Pennsylvania is a very large state with a very large population. Its estimated 12,440,000 residents makes it the 6th most populated state in the country. Growth in the state is slow. The population has risen by only about 500,000 people in the past 35 years.

Commercially, Pennsylvania is a varied state. Its two largest cities, Philadelphia and Pittsburg are major urban manufacturing centers. Most of the rest of the state is far more suburban and rural and commercial ventures range from small fishing bait and tackle shops in the rural areas to major pharmaceutical companies that make their homes in the Philadelphia suburbs.

There is a diverse choice of commercial real estate for those looking to bring their industry or business to the area. In Philadelphia, investors are making a conscious effort to invest in office space in the downtown area, even as the office market in the Philadelphia suburbs remains strong. The office market in the city is showing a slight recovery after years of decline, so investors are being slowly lured back into Philly. Meanwhile, the demand for office space in the suburbs has increased to about 3.2 million square feet from about 2.4 million the previous year. Experts forecast an increase in rents as office space becomes scarce.

Every sector of Pennsylvania's industrial market strong with above average leasing activity and rents. The market has absorbed over seven million square feet of industrial and is expected to also absorb another six and half million that will be coming online in the coming years.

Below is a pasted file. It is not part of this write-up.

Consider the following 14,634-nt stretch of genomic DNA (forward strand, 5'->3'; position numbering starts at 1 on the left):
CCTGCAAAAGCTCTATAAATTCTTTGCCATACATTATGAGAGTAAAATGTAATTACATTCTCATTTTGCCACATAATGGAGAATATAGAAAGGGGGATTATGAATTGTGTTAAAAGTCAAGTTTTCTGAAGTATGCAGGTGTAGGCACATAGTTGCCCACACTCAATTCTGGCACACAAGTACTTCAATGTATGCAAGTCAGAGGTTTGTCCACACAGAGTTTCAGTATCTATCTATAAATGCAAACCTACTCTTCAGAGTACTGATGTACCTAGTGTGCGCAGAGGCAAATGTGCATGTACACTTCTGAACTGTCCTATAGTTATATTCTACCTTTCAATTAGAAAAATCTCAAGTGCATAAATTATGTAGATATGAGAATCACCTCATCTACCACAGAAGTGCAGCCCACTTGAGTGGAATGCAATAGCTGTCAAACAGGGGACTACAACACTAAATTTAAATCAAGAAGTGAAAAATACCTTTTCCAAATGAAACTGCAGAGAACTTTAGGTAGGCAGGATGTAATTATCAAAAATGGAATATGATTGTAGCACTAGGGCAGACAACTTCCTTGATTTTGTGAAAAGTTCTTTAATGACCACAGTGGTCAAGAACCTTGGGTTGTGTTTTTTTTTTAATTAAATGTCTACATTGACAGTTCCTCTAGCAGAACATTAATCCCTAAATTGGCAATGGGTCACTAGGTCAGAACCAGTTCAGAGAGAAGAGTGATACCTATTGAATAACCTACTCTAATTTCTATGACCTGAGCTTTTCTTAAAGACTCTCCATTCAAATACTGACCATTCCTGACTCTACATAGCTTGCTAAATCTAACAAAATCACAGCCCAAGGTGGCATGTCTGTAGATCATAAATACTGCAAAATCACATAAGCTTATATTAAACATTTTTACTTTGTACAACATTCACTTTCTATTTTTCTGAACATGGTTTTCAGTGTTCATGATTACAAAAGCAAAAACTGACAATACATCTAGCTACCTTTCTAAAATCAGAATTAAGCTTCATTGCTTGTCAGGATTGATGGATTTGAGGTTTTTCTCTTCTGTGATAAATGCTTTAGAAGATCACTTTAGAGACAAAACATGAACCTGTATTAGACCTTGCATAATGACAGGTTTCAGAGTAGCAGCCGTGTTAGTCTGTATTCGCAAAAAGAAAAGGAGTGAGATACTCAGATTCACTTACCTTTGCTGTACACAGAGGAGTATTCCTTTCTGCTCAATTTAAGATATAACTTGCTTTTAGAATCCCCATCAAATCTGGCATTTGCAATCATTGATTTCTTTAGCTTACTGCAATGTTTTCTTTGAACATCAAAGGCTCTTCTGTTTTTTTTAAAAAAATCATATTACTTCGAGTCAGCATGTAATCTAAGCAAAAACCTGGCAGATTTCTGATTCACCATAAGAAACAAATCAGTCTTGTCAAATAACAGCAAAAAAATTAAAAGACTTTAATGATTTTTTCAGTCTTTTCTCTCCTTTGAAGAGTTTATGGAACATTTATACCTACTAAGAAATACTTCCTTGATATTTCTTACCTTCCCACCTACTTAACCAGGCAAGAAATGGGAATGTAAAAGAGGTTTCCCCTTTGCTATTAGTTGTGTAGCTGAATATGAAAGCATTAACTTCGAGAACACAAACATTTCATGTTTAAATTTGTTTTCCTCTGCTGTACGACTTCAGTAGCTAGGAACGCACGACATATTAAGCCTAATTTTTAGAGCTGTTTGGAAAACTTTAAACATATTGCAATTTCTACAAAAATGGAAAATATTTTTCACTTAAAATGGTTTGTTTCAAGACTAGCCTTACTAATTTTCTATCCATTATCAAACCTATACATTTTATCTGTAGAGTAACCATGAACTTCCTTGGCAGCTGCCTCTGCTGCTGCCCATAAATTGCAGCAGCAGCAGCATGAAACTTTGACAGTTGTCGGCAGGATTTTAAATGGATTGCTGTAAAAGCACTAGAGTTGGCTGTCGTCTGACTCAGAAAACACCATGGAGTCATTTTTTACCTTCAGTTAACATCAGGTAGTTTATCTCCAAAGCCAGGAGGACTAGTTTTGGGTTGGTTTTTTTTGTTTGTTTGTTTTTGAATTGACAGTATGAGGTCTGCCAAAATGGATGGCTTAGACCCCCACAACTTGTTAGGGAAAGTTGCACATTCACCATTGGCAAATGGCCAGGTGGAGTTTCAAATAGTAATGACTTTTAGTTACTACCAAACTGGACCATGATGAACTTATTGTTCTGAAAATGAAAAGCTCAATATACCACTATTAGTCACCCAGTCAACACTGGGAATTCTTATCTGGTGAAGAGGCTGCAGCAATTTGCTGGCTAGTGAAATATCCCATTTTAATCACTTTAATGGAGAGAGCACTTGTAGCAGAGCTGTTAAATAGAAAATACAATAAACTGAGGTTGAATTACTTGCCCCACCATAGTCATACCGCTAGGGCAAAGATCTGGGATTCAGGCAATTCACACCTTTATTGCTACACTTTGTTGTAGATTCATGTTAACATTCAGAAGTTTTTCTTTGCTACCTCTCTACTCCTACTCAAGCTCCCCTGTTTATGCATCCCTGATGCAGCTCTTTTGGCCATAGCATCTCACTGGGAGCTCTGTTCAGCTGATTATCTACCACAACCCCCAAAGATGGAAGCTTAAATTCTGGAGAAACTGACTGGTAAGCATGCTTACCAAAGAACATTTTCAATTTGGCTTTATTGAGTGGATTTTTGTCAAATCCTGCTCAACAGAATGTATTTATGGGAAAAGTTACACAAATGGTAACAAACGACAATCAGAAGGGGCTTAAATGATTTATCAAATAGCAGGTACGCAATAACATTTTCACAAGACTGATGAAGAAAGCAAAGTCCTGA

The Philadelphia suburbs, which at one time were mainly farmland, are being developed into housing communities and the landscape is quickly changing. Along with these housing developments, upscale retail shopping and dining centers are being developed. Commercial real estate in Pennslyvania is also being used for the services that the residents of these new housing communities demand - convenience services such as spas, dry cleaners, fast food restaurants, and entertainment centers. Much of the state's remaining farmland is likely to be bought in the future by real estate developers and turned into housing communities and business campuses.

Tourism is big business for Pennsylvania particularly in the eastern half of the state. Tourists visit Philadelphia for its history, the Poconos for the winter sports and romantic getaways, and Lancaster County for a glimpse of the Amish way of life and the fantastic outlet shopping. Even so, there is little demand for new development in these areas, and commercial activity is limited.